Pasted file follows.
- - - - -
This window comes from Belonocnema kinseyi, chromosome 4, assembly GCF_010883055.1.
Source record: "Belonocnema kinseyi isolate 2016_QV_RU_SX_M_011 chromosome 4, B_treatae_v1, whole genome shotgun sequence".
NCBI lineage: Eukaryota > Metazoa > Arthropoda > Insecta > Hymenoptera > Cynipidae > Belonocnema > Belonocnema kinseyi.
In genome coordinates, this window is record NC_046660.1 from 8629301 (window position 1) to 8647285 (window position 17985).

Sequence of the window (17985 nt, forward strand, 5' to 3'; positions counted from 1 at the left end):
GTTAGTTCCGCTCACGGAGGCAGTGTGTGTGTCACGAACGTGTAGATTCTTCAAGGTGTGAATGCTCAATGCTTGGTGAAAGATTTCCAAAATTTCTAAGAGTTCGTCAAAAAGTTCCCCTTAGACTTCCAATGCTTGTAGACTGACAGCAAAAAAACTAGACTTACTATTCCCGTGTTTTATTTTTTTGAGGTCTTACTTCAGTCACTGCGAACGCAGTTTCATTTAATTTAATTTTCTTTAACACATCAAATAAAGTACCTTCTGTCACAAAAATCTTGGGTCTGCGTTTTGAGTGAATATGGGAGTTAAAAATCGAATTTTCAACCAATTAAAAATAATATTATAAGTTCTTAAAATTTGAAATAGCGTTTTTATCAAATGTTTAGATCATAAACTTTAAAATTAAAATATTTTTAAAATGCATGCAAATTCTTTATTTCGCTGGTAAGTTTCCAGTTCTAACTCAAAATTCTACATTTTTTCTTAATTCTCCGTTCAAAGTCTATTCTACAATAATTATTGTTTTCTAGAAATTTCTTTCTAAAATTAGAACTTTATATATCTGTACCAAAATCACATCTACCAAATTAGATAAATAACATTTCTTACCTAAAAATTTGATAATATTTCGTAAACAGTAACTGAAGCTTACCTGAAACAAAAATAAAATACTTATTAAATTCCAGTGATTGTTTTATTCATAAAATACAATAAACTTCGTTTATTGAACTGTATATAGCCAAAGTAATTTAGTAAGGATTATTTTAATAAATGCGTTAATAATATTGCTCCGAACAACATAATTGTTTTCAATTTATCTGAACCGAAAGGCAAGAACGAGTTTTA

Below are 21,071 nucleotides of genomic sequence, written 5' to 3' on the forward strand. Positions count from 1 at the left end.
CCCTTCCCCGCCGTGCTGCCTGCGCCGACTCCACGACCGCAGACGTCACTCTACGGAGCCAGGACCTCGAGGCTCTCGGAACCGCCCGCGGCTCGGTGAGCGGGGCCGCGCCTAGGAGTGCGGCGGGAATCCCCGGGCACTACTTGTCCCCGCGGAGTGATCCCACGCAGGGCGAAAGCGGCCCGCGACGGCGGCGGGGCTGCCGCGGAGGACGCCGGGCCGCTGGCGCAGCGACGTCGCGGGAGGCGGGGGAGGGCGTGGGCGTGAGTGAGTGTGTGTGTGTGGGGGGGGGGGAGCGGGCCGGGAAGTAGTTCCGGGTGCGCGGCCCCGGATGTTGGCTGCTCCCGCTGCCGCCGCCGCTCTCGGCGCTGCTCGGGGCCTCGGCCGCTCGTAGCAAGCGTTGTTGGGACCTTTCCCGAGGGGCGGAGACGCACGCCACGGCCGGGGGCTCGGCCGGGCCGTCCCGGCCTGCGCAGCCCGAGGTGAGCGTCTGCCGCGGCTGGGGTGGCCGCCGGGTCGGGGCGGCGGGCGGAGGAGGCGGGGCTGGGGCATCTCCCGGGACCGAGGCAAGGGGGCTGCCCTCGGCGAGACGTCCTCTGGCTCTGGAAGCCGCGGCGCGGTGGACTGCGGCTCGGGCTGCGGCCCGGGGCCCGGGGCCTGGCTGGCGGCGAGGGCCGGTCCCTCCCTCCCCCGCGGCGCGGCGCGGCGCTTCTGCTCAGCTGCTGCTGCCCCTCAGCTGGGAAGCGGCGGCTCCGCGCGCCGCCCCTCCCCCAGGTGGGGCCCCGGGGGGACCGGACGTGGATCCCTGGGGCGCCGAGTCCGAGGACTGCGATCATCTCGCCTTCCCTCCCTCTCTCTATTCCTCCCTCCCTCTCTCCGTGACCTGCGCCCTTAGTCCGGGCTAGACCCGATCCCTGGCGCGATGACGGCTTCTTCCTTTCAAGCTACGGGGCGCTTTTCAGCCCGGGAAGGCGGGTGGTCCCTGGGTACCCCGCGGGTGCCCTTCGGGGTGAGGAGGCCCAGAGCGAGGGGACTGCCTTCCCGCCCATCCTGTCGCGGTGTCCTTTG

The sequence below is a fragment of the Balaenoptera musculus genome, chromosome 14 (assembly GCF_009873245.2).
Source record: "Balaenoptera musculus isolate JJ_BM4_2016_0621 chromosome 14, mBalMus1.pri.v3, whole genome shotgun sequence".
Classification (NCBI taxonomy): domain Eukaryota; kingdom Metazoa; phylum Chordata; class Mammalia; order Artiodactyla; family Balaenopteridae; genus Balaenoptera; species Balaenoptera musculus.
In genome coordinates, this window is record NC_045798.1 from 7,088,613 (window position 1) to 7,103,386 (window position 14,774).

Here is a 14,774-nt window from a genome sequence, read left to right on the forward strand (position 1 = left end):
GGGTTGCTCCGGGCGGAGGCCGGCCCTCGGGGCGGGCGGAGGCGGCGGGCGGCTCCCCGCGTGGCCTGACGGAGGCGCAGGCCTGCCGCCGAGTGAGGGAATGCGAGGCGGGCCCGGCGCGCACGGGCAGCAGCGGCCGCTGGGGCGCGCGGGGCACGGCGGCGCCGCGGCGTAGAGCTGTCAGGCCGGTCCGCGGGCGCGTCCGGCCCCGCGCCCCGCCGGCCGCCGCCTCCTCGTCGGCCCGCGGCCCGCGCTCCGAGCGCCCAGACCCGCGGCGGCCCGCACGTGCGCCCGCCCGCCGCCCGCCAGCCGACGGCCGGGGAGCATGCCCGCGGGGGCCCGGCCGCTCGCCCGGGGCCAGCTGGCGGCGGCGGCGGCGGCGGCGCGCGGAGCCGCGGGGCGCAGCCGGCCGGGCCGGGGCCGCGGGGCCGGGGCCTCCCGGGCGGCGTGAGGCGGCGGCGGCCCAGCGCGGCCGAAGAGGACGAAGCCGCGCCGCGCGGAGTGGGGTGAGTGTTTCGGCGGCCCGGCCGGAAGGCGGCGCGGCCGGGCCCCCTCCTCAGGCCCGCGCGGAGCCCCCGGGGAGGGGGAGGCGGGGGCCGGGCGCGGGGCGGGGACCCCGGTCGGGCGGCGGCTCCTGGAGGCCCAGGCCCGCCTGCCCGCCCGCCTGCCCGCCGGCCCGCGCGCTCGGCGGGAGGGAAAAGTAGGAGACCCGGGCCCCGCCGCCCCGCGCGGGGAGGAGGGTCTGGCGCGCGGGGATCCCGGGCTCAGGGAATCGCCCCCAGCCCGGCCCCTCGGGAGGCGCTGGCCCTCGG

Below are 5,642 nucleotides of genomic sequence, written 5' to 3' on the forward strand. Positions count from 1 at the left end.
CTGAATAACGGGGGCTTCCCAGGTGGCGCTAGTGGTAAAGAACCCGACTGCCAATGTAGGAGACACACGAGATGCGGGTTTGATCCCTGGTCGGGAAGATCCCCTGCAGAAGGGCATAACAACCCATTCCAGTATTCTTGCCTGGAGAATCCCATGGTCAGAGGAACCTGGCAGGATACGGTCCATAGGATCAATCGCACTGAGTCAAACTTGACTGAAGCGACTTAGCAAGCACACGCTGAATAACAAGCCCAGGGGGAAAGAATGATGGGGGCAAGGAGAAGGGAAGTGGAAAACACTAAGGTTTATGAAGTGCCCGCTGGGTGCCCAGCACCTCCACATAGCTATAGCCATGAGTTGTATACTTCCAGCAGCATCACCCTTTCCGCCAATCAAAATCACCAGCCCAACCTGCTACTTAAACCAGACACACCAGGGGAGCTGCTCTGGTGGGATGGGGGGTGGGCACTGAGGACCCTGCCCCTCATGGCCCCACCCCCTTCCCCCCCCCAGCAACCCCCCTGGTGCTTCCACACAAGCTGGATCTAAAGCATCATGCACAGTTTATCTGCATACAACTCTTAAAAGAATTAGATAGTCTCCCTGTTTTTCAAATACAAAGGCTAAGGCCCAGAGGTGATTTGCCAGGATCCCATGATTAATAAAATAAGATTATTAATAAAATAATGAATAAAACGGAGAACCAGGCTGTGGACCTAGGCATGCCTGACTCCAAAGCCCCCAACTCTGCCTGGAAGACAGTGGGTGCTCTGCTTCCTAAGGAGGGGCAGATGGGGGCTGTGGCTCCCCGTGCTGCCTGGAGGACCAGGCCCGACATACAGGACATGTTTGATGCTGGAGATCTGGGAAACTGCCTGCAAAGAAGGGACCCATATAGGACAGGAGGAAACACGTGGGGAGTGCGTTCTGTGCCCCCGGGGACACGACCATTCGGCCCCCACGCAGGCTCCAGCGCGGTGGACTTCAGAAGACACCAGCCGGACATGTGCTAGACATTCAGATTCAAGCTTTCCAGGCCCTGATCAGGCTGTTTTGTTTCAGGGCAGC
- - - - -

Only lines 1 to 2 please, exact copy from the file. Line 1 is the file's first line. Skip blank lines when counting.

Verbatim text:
This window comes from Belonocnema kinseyi, chromosome 4, assembly GCF_010883055.1.
Source record: "Belonocnema kinseyi isolate 2016_QV_RU_SX_M_011 chromosome 4, B_treatae_v1, whole genome shotgun sequence".